The U.S. Supreme Court has waffled on this issue as well. In 1972 the Court declared in Furman v. Georgia that the death penalty constituted cruel and unusual punishment and was therefore unconstitutional. This decision overturned all existing death penalty laws and sentences. In 1976 the Court reversed itself in Gregg v. Georgia. The first execution in ten years occurred in January 1977 when Gary Gilmore was killed by firing squad in Utah (a story made infamous by Norman Mailer in The Executioner’s Song, which won the Pulitzer Prize in 1980.) There have been many opinions since which further define what constitutes a capital crime and some restrictions have been placed.
My personal opinion has now gone full circle. I feel that capital punishment is wrong. The two books I am about to review defend that position. The most important concept which helped me reach my current opinion of the death penalty, though, is the principle preached by the late Catholic Cardinal of Chicago, Joseph Cardinal Bernardin. Cardinal Bernardin taught a “consistent ethic of life.” The three main ethical issues confronting society in this arena are abortion, euthanasia and capital punishment. Cardinal Bernardin contended that a person should support life “across the board” and it was inconsistent to be anti-abortion, anti-euthanasia and pro-capital punishment, for instance. You can’t pick and choose. Human life is sacred and should be defended in each of these arenas. My purpose in still reading and deliberating on this subject were very well put by Scott Turow in Ultimate Punishment. In describing why he accepted a position on Illinois Governor Ryan’s Special Commission to Study the Death Penalty, he stated: “I did not hesitate when asked if I would like to be considered (for a spot on the Commission.) It was important work and would offer me the chance to systematically contemplate an issue thag had long divided me against myself.”
Thomas Cahill is a Fordham University-educated philosopher and historian and has been the director of religious publications for Doubleday Publishing. He has written five wonderful books in a series he calls “The Hinges of History” (The Gift of the Jews, How the Irish Saved Civilization, Desire of the Everlasting Hills, Sailing the Wine-Dark Sea and Mysteries of the Middle Ages) as well as a tour guide book to Ireland and a biography of Pope John XXIII. His most recent book is A Saint on Death Row: The Story of Dominique Green.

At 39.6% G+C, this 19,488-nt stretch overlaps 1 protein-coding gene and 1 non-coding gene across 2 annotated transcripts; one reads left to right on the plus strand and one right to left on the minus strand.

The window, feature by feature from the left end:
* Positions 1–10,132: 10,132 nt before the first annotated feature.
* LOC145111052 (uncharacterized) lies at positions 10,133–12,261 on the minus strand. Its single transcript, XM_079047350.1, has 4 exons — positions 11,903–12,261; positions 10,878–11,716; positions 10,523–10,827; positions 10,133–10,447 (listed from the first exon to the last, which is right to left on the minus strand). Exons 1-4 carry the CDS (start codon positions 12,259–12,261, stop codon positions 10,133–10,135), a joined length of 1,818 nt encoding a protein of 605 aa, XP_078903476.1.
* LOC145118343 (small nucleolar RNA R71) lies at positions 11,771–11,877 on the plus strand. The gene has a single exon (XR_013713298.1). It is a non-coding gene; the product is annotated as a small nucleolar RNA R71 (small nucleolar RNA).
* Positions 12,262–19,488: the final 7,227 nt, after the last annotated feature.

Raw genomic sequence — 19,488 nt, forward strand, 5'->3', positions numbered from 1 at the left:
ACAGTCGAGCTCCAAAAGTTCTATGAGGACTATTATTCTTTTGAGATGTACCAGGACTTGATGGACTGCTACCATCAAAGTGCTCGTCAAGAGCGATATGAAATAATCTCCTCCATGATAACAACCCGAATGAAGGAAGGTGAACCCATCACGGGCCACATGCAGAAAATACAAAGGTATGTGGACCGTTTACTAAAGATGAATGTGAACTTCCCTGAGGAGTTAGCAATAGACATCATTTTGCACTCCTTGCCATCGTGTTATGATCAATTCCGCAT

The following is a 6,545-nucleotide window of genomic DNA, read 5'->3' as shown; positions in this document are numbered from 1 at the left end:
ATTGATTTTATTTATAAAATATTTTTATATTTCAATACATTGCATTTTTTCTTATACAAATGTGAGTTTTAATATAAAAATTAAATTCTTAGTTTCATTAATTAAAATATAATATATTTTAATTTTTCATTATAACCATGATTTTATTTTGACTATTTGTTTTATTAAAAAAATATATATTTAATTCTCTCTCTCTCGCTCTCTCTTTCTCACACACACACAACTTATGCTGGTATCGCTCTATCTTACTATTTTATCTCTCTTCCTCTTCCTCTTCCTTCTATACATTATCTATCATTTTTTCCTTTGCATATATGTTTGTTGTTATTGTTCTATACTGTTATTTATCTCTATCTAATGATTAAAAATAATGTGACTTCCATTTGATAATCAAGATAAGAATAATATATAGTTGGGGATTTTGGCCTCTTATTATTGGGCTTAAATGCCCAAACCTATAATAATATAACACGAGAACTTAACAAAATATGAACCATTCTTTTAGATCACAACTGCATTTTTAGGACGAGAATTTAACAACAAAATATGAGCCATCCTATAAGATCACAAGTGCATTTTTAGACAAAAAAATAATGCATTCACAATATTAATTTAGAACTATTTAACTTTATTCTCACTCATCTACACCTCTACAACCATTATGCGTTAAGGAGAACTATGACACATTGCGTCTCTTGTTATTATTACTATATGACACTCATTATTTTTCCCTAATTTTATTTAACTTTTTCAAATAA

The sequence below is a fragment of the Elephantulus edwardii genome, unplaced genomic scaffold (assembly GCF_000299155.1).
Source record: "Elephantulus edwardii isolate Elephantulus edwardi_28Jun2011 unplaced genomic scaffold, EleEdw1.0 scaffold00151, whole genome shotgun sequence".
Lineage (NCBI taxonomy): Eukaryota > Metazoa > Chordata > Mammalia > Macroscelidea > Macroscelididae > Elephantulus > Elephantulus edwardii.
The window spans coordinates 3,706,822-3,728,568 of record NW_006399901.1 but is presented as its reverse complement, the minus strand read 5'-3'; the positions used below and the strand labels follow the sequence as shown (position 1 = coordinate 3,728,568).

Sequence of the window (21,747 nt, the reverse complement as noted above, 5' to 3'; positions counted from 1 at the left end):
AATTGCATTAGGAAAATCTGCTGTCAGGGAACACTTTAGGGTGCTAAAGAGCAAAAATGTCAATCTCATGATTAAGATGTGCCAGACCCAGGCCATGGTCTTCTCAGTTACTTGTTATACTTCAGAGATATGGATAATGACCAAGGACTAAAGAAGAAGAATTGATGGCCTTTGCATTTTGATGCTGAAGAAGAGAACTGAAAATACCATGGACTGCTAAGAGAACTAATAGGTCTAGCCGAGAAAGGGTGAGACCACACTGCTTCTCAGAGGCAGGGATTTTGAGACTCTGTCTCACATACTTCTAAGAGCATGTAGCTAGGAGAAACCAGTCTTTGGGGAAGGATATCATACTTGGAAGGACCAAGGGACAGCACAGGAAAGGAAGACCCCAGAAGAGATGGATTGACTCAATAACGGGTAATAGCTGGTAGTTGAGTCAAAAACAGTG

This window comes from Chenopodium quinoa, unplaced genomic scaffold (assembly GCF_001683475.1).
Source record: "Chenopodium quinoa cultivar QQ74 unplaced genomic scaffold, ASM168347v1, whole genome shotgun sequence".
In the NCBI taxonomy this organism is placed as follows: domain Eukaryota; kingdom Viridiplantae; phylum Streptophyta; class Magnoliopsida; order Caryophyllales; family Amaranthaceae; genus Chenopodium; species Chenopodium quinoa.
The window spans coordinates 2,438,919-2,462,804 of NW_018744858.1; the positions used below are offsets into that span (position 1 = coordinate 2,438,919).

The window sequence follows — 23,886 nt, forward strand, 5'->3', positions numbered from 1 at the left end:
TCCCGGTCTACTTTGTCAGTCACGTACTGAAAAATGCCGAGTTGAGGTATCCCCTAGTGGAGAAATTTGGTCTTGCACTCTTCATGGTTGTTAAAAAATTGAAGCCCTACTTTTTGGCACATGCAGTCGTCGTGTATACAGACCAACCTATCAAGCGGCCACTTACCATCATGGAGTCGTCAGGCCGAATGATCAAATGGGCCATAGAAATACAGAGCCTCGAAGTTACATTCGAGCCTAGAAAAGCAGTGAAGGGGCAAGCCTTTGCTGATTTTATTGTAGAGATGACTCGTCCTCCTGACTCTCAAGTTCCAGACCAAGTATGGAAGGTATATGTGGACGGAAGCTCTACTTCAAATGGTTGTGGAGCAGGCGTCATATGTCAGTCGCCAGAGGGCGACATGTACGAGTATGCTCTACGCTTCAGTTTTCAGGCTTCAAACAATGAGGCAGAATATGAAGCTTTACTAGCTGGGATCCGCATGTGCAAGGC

Dominique Green was a young black man convicted in Texas of murder in the commission of a felony (robbery) and sentenced to death. The author details the harrowing childhood that Dominique experienced. His mother was drug-addicted, his father was mostly absent and always abusive and he lived in abject poverty. He was physically abused by his mother (burning his hands with cigarettes was standard punishment) and sexually abused by a family member and subsequently by a clergyman at a private school. By ten years old, Dominique was involved in drug trafficking in Houston, mainly to have money to buy food for his younger siblings. By sixteen he already had had many brushes with the law. When Dominique was eighteen he and three accomplices attempted to rob a truck driver. The driver pulled out a knife in self-defense and in the ensuing scuffle, one shot was fired and the driver was killed. The only independent eye witness to the crime could not identify which of the four boys shot the driver. One of the four involved (the only white one) identified Dominique as the shooter. Incidentally, the white teen was the only one of the four robbers never charged with anything. There were no African-Americans on Dominique’s jury and his court-appointed lawyer had no experience in capital trials. He was convicted of capital murder. His appeals were denied repeatedly.
Dominique’s time in prison was truly incredible. He became self-educated, wrote poetry, read voraciously and was inspired by Desmond Tutu’s book No Future Without Forgiveness. This book helped Dominique overcome his self-hatred. He used the lessons in this book to help other inmates confront their own actions and accept responsibility for what they had done. He became the focal point for an anti-capital punishment campaign waged by the Italian Community of Sant’Egidio, a group which works for social justice causes. The apex of Dominique’s death row years came in March, 2004. Thomas Cahill was able to arrange for Desmond Tutu to visit Dominique at the prison in Huntsville, Texas. That visit was apparently inspirational for all involved. After leaving the prison, Desmond Tutu was interviewed by the press and said: “I was very humbled to be in his presence, because I felt I was in the presence of God. This is not the monster that many would expect or think, but a human being, a human being who has grown… I’m glad I came. I come away deeply enriched from my encounter with an extraordinary man.” On the issue of capital punishment he said that “it is not a deterrent. I think that it is an obscenity which brutalizes. As a believer, I find it the ultimate giving up, because our faith is a faith of ever new beginnings. If you execute them, you say ‘I close the possibility of them ever being able to repent or change.’” Tutu made it a point to shake the hand of every prison guard. He stated: “They were some lovely people, but I just wonder what effect working in that environment can have on people. It’s so destroying – for everyone there.” This is a theme which Stephen King developed very well in his novel The Green Mile. Towards the end of this short but incredibly moving book, Thomas Cahill states that the question is not whether or not Dominique was guilty. He very well may have been. The question in this author’s mind is: Did Dominique Green receive a fair trial? He deftly describes the flaws in the case. Each of these flaws is generically described in Scott Turow’s book The Ultimate Punishment.